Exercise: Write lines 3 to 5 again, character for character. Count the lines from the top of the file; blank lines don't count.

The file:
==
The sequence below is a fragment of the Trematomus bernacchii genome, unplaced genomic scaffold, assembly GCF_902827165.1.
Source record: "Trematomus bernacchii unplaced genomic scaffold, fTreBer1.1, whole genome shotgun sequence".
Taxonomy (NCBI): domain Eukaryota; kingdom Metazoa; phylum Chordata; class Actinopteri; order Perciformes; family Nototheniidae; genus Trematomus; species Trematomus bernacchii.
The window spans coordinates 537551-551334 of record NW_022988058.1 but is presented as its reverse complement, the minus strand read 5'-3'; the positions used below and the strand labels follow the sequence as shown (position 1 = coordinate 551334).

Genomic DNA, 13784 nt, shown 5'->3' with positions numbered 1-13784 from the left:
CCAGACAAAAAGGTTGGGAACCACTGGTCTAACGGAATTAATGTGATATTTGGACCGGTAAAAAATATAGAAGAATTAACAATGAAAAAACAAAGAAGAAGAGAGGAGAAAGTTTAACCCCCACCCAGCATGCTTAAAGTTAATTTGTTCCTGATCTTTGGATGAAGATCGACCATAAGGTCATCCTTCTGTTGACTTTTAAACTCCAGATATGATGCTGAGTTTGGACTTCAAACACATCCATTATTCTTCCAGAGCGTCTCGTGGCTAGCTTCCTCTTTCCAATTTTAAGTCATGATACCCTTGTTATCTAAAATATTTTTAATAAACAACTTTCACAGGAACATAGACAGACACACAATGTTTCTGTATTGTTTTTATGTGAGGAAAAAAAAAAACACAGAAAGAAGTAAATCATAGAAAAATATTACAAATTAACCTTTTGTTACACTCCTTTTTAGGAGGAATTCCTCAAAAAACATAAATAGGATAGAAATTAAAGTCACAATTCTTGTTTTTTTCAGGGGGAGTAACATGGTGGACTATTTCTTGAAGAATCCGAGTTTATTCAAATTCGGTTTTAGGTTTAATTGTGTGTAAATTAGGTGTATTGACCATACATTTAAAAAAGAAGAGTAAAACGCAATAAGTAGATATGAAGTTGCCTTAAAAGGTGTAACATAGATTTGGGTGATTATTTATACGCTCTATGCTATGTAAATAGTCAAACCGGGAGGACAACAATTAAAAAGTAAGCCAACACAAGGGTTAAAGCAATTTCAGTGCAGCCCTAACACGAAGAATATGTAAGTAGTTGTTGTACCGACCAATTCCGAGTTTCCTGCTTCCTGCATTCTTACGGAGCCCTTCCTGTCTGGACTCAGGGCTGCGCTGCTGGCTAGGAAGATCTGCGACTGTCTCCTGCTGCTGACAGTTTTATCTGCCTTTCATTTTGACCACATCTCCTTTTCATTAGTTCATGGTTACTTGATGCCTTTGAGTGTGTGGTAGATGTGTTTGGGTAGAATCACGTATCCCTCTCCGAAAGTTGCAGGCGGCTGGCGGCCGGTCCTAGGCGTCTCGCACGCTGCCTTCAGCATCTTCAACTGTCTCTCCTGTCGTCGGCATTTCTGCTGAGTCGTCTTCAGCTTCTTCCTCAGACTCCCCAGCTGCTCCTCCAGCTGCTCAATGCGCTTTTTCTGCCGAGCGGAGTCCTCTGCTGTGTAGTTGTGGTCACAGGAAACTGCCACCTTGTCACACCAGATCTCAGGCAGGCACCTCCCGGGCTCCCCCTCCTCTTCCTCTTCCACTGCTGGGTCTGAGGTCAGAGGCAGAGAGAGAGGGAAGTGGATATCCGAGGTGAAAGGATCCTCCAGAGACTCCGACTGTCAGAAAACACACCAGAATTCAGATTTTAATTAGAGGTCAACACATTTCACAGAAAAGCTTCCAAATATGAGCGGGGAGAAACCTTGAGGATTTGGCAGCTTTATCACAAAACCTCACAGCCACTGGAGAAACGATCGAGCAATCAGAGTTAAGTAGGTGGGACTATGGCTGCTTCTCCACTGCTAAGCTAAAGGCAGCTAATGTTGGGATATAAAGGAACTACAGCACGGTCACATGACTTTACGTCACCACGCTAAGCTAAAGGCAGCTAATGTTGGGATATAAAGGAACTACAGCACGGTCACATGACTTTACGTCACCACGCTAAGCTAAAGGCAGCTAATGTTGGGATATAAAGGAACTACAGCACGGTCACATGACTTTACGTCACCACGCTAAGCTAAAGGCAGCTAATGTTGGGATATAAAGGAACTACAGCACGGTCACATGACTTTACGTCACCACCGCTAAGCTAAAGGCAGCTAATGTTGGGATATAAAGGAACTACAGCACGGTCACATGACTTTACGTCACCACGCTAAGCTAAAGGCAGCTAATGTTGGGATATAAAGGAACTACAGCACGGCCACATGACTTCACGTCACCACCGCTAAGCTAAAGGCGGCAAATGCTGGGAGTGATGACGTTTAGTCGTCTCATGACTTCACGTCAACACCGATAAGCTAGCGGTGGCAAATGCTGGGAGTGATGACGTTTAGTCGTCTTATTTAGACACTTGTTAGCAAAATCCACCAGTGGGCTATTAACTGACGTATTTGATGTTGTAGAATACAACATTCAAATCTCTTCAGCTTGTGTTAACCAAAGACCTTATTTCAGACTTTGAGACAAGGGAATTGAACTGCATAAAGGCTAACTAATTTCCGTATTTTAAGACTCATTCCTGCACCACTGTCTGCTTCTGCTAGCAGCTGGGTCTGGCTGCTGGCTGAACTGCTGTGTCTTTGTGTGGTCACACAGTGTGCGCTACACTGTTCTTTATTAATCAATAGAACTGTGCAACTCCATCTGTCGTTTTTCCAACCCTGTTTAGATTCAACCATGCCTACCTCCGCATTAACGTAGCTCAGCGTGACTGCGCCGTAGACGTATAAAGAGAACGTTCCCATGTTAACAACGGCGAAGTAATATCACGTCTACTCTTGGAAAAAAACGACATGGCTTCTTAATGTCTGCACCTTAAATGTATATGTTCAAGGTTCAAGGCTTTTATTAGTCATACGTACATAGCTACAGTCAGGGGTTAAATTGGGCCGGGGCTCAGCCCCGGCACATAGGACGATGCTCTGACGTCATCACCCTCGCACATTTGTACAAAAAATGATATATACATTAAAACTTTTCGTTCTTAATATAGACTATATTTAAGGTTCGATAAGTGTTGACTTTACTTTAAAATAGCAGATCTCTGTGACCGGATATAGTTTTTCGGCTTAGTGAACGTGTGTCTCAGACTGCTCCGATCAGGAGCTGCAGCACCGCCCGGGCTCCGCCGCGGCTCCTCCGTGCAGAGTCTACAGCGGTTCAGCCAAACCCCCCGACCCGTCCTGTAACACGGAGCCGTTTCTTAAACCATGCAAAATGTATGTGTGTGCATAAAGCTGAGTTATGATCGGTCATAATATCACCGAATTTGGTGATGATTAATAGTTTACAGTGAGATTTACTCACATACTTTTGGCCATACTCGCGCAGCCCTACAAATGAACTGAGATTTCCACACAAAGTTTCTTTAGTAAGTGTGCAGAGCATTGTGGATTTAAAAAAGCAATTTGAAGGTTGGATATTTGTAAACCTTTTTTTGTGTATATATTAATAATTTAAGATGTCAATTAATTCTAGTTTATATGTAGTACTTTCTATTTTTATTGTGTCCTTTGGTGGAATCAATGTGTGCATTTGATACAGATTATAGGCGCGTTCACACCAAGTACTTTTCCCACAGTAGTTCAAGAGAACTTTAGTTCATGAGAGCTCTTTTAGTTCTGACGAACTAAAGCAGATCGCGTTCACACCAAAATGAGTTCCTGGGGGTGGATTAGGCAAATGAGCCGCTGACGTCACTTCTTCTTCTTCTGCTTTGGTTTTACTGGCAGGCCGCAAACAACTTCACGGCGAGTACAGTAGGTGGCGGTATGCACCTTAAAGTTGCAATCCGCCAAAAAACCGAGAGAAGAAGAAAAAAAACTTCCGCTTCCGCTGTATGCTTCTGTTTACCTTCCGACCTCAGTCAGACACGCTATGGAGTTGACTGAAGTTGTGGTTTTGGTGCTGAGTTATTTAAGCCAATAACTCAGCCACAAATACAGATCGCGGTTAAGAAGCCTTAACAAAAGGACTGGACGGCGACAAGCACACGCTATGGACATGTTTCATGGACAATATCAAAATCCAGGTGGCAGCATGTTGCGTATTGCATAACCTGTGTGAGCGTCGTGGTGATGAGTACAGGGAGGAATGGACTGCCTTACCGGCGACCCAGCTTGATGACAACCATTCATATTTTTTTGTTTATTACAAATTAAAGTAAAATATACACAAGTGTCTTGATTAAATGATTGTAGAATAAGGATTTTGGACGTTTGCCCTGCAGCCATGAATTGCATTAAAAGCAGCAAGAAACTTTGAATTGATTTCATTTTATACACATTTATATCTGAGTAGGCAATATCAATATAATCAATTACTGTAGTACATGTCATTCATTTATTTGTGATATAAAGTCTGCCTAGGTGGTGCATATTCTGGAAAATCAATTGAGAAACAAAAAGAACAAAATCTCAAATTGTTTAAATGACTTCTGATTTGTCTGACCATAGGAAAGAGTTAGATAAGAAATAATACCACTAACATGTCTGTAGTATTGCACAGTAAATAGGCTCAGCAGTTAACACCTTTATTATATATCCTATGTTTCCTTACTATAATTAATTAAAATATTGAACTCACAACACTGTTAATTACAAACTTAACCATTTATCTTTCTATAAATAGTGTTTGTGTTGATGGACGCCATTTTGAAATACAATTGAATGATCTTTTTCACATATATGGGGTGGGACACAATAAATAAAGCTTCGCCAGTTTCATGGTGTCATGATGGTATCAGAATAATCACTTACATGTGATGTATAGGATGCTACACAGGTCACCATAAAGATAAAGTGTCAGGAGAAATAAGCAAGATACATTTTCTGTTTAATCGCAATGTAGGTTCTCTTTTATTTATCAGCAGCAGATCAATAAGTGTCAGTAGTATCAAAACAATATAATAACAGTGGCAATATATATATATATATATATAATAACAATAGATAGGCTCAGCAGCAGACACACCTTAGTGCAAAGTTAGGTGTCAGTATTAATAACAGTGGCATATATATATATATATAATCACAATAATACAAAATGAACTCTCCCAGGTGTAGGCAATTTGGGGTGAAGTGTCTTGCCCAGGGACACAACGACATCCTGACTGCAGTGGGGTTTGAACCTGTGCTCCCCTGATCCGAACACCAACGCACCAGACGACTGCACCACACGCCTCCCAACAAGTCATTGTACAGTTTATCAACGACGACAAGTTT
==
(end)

Taxonomy (NCBI): domain Eukaryota; kingdom Metazoa; phylum Chordata; class Actinopteri; order Perciformes; family Nototheniidae; genus Trematomus; species Trematomus bernacchii.
The window spans coordinates 537551-551334 of record NW_022988058.1 but is presented as its reverse complement, the minus strand read 5'-3'; the positions used below and the strand labels follow the sequence as shown (position 1 = coordinate 551334).

Genomic DNA, 13784 nt, shown 5'->3' with positions numbered 1-13784 from the left: